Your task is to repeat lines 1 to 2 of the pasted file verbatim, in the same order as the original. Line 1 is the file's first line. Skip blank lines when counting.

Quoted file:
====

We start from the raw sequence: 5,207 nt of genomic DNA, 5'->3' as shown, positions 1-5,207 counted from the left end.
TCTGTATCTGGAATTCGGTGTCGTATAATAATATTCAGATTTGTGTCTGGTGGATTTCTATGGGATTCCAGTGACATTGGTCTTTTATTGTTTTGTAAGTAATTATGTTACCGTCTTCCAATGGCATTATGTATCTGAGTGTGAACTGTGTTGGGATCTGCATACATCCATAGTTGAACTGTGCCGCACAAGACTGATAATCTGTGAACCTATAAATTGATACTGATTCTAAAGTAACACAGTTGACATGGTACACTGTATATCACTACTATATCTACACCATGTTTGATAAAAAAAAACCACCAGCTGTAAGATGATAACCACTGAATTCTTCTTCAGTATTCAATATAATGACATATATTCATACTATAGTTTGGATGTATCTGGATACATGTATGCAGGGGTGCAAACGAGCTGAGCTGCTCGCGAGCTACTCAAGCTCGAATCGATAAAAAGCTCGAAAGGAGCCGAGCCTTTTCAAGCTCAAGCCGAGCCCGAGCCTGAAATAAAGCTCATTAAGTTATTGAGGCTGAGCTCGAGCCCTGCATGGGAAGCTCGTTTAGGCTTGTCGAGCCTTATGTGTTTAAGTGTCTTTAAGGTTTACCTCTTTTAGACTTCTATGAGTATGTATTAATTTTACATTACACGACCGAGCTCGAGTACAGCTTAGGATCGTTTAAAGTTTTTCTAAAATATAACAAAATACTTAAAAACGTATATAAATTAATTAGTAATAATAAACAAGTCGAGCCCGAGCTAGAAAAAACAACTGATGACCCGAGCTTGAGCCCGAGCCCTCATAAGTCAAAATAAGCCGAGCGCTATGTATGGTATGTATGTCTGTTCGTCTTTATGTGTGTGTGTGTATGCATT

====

We start from the raw sequence: 5,207 nt of genomic DNA, 5'->3' as shown, positions 1-5,207 counted from the left end.
TCTGTATCTGGAATTCGGTGTCGTATAATAATATTCAGATTTGTGTCTGGTGGATTTCTATGGGATTCCAGTGACATTGGTCTTTTATTGTTTTGTAAGTAATTATGTTACCGTCTTCCAATGGCATTATGTATCTGAGTGTGAACTGTGTTGGGATCTGCATACATCCATAGTTGAACTGTGCCGCACAAGACTGATAATCTGTGAACCTATAAATTGATACTGATTCTAAAGTAACACAGTTGACATGGTACACTGTATATCACTACTATATCTACACCATGTTTGATAAAAAAAAACCACCAGCTGTAAGATGATAACCACTGAATTCTTCTTCAGTATTCAATATAATGACATATATTCATACTATAGTTTGGATGTATCTGGATACATGTATGCAGGGGTGCAAACGAGCTGAGCTGCTCGCGAGCTACTCAAGCTCGAATCGATAAAAAGCTCGAAAGGAGCCGAGCCTTTTCAAGCTCAAGCCGAGCCCGAGCCTGAAATAAAGCTCATTAAGTTATTGAGGCTGAGCTCGAGCCCTGCATGGGAAGCTCGTTTAGGCTTGTCGAGCCTTATGTGTTTAAGTGTCTTTAAGGTTTACCTCTTTTAGACTTCTATGAGTATGTATTAATTTTACATTACACGACCGAGCTCGAGTACAGCTTAGGATCGTTTAAAGTTTTTCTAAAATATAACAAAATACTTAAAAACGTATATAAATTAATTAGTAATAATAAACAAGTCGAGCCCGAGCTAGAAAAAACAACTGATGACCCGAGCTTGAGCCCGAGCCCTCATAAGTCAAAATAAGCCGAGCGCTATGTATGGTATGTATGTCTGTTCGTCTTTATGTGTGTGTGTGTATGCATT